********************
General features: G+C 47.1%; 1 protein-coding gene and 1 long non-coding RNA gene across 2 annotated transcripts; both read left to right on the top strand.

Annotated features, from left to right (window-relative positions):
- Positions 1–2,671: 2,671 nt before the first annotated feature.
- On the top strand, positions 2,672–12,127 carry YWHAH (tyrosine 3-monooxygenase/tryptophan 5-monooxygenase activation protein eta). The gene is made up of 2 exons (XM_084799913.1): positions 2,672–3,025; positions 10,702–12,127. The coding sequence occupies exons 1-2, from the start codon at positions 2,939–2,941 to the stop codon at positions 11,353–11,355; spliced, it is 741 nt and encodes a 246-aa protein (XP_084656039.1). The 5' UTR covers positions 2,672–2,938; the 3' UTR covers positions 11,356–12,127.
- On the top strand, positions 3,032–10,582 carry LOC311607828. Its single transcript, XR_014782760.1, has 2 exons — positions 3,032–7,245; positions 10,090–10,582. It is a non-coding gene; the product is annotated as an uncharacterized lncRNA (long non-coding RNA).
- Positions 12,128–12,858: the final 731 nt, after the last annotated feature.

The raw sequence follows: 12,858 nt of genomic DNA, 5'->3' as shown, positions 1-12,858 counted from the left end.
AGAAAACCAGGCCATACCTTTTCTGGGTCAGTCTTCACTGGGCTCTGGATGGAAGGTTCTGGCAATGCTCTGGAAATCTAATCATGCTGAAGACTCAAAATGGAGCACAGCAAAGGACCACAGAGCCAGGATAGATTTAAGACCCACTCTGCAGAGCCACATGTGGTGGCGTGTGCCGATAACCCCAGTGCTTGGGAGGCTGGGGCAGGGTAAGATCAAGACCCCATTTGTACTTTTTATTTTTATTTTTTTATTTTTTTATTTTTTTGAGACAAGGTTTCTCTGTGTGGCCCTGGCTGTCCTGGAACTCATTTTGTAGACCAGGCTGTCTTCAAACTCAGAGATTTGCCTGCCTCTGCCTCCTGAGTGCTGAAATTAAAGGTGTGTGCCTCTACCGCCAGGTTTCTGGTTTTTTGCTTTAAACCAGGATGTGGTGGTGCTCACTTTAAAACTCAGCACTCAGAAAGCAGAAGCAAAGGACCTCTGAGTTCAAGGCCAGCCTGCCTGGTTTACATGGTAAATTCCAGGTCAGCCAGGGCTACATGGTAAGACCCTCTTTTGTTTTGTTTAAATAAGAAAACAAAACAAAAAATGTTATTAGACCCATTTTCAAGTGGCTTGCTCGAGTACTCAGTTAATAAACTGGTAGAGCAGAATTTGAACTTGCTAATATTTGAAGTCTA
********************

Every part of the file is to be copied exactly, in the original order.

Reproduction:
General features: G+C 47.1%; 1 protein-coding gene and 1 long non-coding RNA gene across 2 annotated transcripts; both read left to right on the top strand.

Annotated features, from left to right (window-relative positions):
- Positions 1–2,671: 2,671 nt before the first annotated feature.
- On the top strand, positions 2,672–12,127 carry YWHAH (tyrosine 3-monooxygenase/tryptophan 5-monooxygenase activation protein eta). The gene is made up of 2 exons (XM_084799913.1): positions 2,672–3,025; positions 10,702–12,127. The coding sequence occupies exons 1-2, from the start codon at positions 2,939–2,941 to the stop codon at positions 11,353–11,355; spliced, it is 741 nt and encodes a 246-aa protein (XP_084656039.1). The 5' UTR covers positions 2,672–2,938; the 3' UTR covers positions 11,356–12,127.
- On the top strand, positions 3,032–10,582 carry LOC311607828. Its single transcript, XR_014782760.1, has 2 exons — positions 3,032–7,245; positions 10,090–10,582. It is a non-coding gene; the product is annotated as an uncharacterized lncRNA (long non-coding RNA).
- Positions 12,128–12,858: the final 731 nt, after the last annotated feature.

The raw sequence follows: 12,858 nt of genomic DNA, 5'->3' as shown, positions 1-12,858 counted from the left end.
AGAAAACCAGGCCATACCTTTTCTGGGTCAGTCTTCACTGGGCTCTGGATGGAAGGTTCTGGCAATGCTCTGGAAATCTAATCATGCTGAAGACTCAAAATGGAGCACAGCAAAGGACCACAGAGCCAGGATAGATTTAAGACCCACTCTGCAGAGCCACATGTGGTGGCGTGTGCCGATAACCCCAGTGCTTGGGAGGCTGGGGCAGGGTAAGATCAAGACCCCATTTGTACTTTTTATTTTTATTTTTTTATTTTTTTATTTTTTTGAGACAAGGTTTCTCTGTGTGGCCCTGGCTGTCCTGGAACTCATTTTGTAGACCAGGCTGTCTTCAAACTCAGAGATTTGCCTGCCTCTGCCTCCTGAGTGCTGAAATTAAAGGTGTGTGCCTCTACCGCCAGGTTTCTGGTTTTTTGCTTTAAACCAGGATGTGGTGGTGCTCACTTTAAAACTCAGCACTCAGAAAGCAGAAGCAAAGGACCTCTGAGTTCAAGGCCAGCCTGCCTGGTTTACATGGTAAATTCCAGGTCAGCCAGGGCTACATGGTAAGACCCTCTTTTGTTTTGTTTAAATAAGAAAACAAAACAAAAAATGTTATTAGACCCATTTTCAAGTGGCTTGCTCGAGTACTCAGTTAATAAACTGGTAGAGCAGAATTTGAACTTGCTAATATTTGAAGTCTA